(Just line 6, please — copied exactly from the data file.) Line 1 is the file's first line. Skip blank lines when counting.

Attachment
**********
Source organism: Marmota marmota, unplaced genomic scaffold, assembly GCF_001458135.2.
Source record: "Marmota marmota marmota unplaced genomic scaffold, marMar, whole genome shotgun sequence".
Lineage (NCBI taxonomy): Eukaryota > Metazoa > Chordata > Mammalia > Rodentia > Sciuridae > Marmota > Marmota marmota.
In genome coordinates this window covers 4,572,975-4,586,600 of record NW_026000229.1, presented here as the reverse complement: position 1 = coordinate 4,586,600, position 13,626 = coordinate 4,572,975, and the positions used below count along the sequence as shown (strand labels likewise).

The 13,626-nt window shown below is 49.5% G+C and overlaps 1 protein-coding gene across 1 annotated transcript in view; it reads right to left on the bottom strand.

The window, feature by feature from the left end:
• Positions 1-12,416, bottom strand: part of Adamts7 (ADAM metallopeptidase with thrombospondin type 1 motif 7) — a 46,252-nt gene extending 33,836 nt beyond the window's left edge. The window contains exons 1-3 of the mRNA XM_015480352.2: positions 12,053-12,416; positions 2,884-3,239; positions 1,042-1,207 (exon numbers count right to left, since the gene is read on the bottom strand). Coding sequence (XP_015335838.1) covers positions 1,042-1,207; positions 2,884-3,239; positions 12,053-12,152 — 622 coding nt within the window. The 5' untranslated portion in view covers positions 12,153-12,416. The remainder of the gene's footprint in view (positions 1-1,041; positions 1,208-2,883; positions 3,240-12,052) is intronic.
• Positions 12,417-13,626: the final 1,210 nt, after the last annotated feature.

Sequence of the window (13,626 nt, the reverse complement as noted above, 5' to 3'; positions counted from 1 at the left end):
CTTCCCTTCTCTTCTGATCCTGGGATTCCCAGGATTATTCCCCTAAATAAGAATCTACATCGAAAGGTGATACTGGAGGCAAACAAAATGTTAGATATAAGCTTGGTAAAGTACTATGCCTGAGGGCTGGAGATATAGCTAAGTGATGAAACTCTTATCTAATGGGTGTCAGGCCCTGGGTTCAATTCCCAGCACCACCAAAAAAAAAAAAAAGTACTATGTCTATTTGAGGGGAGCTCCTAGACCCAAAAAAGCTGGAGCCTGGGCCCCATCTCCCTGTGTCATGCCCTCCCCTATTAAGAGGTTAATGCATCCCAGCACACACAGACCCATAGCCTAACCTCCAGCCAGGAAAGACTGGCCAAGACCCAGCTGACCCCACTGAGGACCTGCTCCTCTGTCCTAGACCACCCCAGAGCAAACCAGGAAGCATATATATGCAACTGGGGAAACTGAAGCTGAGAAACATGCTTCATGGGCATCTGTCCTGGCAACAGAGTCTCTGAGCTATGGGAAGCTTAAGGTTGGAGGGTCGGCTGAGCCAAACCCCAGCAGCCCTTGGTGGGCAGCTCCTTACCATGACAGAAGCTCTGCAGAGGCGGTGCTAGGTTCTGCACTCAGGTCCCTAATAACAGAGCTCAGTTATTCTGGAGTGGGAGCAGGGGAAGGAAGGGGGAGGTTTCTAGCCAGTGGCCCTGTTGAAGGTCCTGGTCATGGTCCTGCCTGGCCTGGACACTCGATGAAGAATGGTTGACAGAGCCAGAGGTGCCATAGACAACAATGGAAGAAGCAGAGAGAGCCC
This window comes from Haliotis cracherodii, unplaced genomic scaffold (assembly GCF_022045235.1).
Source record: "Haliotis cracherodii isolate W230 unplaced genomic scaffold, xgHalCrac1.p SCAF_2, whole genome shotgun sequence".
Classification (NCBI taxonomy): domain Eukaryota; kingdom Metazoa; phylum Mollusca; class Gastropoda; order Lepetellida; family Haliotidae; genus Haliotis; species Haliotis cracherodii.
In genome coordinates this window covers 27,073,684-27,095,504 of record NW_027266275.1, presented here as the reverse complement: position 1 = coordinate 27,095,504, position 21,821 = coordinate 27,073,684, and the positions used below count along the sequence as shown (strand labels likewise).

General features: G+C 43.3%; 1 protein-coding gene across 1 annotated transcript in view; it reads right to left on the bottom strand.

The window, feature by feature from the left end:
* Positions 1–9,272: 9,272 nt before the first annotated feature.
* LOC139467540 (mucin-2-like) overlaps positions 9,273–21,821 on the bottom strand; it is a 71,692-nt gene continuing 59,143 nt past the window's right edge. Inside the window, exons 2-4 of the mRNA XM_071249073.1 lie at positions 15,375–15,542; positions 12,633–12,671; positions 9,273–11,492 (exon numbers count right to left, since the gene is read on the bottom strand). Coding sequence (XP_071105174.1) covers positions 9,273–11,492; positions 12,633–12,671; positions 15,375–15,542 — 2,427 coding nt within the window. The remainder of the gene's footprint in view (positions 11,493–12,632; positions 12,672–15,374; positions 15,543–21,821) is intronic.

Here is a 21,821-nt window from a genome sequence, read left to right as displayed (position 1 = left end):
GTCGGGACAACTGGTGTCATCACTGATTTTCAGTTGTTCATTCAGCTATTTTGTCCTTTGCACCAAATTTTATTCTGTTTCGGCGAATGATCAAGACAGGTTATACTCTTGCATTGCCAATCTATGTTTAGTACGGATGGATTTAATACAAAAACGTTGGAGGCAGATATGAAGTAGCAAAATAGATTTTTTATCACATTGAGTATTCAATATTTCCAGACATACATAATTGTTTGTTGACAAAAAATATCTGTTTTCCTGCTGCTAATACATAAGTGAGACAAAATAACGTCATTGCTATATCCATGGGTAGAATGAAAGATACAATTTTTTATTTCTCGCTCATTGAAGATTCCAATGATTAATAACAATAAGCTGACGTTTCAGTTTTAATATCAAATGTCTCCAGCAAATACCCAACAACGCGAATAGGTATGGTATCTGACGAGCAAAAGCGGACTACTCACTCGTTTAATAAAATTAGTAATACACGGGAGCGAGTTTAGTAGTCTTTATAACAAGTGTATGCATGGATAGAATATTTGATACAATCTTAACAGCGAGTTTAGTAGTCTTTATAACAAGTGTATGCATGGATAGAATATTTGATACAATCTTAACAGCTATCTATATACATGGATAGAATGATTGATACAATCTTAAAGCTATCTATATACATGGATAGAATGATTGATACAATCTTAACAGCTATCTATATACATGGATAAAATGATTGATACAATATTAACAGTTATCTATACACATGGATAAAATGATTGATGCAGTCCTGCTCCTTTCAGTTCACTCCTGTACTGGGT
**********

The window, feature by feature from the left end: